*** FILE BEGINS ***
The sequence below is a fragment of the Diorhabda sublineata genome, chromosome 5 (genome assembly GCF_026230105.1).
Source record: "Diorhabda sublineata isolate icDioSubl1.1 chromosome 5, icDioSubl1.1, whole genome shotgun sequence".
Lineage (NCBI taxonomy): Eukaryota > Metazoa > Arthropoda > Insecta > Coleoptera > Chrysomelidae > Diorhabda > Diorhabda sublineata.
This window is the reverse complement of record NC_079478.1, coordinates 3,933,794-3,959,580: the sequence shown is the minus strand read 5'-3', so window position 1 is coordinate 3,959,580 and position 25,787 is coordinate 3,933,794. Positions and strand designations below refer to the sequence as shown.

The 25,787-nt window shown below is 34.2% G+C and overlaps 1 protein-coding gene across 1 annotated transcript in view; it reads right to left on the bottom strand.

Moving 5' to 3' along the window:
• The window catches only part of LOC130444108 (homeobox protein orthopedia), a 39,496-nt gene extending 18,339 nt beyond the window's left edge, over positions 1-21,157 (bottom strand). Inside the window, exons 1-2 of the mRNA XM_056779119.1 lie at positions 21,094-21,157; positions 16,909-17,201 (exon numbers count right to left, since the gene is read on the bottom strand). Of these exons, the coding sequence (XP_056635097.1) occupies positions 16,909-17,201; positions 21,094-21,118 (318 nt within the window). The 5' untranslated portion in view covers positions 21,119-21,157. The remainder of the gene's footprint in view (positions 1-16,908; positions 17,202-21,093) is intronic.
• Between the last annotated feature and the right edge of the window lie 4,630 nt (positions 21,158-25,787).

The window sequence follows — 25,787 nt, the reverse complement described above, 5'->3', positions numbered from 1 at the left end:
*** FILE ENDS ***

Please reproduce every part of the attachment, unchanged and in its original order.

The sequence below is a fragment of the Diorhabda sublineata genome, chromosome 5 (genome assembly GCF_026230105.1).
Source record: "Diorhabda sublineata isolate icDioSubl1.1 chromosome 5, icDioSubl1.1, whole genome shotgun sequence".
Lineage (NCBI taxonomy): Eukaryota > Metazoa > Arthropoda > Insecta > Coleoptera > Chrysomelidae > Diorhabda > Diorhabda sublineata.
This window is the reverse complement of record NC_079478.1, coordinates 3,933,794-3,959,580: the sequence shown is the minus strand read 5'-3', so window position 1 is coordinate 3,959,580 and position 25,787 is coordinate 3,933,794. Positions and strand designations below refer to the sequence as shown.

The 25,787-nt window shown below is 34.2% G+C and overlaps 1 protein-coding gene across 1 annotated transcript in view; it reads right to left on the bottom strand.

Moving 5' to 3' along the window:
• The window catches only part of LOC130444108 (homeobox protein orthopedia), a 39,496-nt gene extending 18,339 nt beyond the window's left edge, over positions 1-21,157 (bottom strand). Inside the window, exons 1-2 of the mRNA XM_056779119.1 lie at positions 21,094-21,157; positions 16,909-17,201 (exon numbers count right to left, since the gene is read on the bottom strand). Of these exons, the coding sequence (XP_056635097.1) occupies positions 16,909-17,201; positions 21,094-21,118 (318 nt within the window). The 5' untranslated portion in view covers positions 21,119-21,157. The remainder of the gene's footprint in view (positions 1-16,908; positions 17,202-21,093) is intronic.
• Between the last annotated feature and the right edge of the window lie 4,630 nt (positions 21,158-25,787).

The window sequence follows — 25,787 nt, the reverse complement described above, 5'->3', positions numbered from 1 at the left end: